If you thought the IndyCar aero revolution was a major one,
check out the Dallara IL15, the all-new Indy Lights car powered
by a two-liter turbo Mazda/AER engine. Details, page 62.
The Barber test saw 23 drivers run 2,832 total laps, with 21
of them quicker than Will Power’s 2014 pole. His 1m7.3118s
was best of the test, 1.0002sec under his ’ 14 pole time.
Consensus is that Honda’s road course/short
oval aero kit has the more aggressive look
of the two, including an engine cover fin and
“supersized” front-wing endplates among
its arsenal of elements. read more, page 14.
WHO’S FAST? THEY’RE ALL FAST...
AND IN THE HONDA CORNER...
Bryan Herta Autosport
Rahal Letterman Lanigan Racing
Schmidt Peterson Motorsport
Dale Coyne Racing
A.J. Foyt Racing
“There’s so much extra grip, I think we’ll
break track records just about everywhere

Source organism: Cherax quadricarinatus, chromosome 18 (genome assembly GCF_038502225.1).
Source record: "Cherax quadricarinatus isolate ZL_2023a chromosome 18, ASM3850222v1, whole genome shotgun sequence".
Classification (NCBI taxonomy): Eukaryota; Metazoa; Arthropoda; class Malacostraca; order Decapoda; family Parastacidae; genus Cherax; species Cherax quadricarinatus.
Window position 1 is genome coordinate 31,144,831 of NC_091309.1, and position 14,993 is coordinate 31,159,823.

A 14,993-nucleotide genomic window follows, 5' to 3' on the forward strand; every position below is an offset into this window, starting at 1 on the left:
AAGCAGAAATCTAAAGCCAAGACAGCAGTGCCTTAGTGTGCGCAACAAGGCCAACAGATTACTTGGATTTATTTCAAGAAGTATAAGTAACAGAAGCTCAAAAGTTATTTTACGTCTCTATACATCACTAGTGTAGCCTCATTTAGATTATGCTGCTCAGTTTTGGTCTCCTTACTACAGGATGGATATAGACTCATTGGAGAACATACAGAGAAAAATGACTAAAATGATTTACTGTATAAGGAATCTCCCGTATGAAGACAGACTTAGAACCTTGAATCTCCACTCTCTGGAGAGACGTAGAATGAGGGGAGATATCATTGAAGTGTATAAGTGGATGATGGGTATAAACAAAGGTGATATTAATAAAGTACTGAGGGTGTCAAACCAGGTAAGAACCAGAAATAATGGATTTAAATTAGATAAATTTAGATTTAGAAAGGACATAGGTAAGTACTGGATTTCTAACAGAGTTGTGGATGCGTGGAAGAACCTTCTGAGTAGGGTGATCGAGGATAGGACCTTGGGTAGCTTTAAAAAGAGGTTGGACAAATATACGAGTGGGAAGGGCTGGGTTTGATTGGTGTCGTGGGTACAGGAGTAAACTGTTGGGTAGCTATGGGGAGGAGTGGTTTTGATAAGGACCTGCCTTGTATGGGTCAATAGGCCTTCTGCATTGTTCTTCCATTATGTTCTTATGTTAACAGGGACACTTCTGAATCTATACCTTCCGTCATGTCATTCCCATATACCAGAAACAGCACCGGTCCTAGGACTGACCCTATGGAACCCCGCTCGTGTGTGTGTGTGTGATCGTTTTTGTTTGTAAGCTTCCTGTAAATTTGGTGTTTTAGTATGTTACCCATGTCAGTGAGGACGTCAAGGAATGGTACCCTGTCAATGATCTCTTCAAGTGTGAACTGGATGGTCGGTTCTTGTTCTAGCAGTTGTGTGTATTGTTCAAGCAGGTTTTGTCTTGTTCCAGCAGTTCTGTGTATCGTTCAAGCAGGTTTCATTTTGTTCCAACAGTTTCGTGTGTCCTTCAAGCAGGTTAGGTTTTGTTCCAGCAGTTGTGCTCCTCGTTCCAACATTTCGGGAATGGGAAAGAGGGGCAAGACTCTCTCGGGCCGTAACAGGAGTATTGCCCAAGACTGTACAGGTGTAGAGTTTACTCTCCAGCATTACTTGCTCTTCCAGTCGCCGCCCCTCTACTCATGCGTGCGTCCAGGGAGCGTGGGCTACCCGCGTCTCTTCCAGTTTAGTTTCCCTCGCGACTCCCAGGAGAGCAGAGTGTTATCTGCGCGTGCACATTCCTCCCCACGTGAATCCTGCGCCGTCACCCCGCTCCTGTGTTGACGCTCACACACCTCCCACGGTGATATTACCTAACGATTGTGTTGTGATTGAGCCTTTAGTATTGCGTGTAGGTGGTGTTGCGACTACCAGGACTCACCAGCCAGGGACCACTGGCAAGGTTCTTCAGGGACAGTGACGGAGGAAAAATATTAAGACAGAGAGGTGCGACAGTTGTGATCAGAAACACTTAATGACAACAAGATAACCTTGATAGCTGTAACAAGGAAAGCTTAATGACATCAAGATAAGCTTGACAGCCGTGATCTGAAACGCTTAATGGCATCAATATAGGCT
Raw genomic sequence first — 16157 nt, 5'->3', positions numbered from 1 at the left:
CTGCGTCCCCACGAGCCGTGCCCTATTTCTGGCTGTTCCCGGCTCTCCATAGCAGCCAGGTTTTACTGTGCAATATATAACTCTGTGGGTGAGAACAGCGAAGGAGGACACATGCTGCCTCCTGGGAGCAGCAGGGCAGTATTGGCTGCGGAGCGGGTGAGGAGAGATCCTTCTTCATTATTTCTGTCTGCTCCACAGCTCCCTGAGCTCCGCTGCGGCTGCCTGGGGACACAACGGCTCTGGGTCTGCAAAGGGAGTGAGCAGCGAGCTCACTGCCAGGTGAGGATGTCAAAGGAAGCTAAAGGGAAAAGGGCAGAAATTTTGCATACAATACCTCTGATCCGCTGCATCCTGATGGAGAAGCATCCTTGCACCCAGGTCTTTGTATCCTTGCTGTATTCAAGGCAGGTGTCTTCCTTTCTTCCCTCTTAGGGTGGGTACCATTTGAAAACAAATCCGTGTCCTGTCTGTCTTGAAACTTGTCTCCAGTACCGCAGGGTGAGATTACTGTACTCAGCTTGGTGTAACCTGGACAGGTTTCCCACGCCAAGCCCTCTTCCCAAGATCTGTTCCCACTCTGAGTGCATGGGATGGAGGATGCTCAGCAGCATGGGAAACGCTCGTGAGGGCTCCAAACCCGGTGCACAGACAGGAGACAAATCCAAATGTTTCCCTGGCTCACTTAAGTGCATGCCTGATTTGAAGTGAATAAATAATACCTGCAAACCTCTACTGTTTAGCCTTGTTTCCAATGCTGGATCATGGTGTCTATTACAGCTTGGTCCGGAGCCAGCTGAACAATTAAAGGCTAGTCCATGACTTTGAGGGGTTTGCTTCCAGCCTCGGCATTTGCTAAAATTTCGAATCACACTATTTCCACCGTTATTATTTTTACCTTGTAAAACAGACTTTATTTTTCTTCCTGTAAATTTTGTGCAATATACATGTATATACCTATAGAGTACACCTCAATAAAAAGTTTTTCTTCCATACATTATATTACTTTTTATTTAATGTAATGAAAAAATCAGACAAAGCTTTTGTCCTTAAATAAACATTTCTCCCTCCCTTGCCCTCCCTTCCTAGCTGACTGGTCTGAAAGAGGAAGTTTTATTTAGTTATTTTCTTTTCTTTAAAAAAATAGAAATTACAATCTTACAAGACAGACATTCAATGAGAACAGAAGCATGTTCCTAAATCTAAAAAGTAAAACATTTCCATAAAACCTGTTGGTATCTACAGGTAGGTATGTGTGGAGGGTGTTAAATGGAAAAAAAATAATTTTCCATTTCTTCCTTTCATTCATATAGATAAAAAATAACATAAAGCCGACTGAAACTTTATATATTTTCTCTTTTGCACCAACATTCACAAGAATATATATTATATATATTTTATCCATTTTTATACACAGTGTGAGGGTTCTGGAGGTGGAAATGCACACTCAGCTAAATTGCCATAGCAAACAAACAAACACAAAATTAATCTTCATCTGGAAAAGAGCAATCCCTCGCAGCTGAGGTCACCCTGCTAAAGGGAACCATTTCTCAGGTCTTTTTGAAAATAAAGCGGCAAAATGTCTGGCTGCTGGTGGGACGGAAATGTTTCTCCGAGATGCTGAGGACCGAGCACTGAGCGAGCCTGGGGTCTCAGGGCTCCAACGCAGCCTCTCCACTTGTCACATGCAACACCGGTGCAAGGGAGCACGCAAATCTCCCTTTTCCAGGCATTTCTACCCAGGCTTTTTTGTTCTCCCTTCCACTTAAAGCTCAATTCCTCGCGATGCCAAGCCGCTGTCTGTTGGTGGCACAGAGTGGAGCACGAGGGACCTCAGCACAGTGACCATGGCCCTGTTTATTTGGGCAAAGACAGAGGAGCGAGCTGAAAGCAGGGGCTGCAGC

this year once everyone’s got their engine
boost up and we’re running softer tires. We
need to do some wrestling exercises to
strengthen our neck muscles.”
Greater than G-load effect on drivers
will be the energizing effect of IndyCar’s
return to technical intrigue beyond the
engine bay. Part-time driver and full-time
team co-owner of CFH Racing, Ed Carpenter,
said: “Introducing aero kits is exciting.
Any time you’re part of developing
something new – and this is a new car for
the most part – it’s a big challenge.”
And an exciting one for those in the
grandstands, as well as the pit lane.
Spectators and TV viewers will soon be
able to see each position gained and lost
throughout the field in a Verizon IndyCar
Series race, thanks to real-time displays
behind the cockpit of each racecar.
In March, IndyCar started validating
new technology that will track each car’s
position on the circuit and display it via
a light-emitting diode panel mounted on
each side of the engine air intake.
The plan is to introduce the system at
the Grand Prix of Indianapolis on May 9.
TURNING THE LIGHTS ON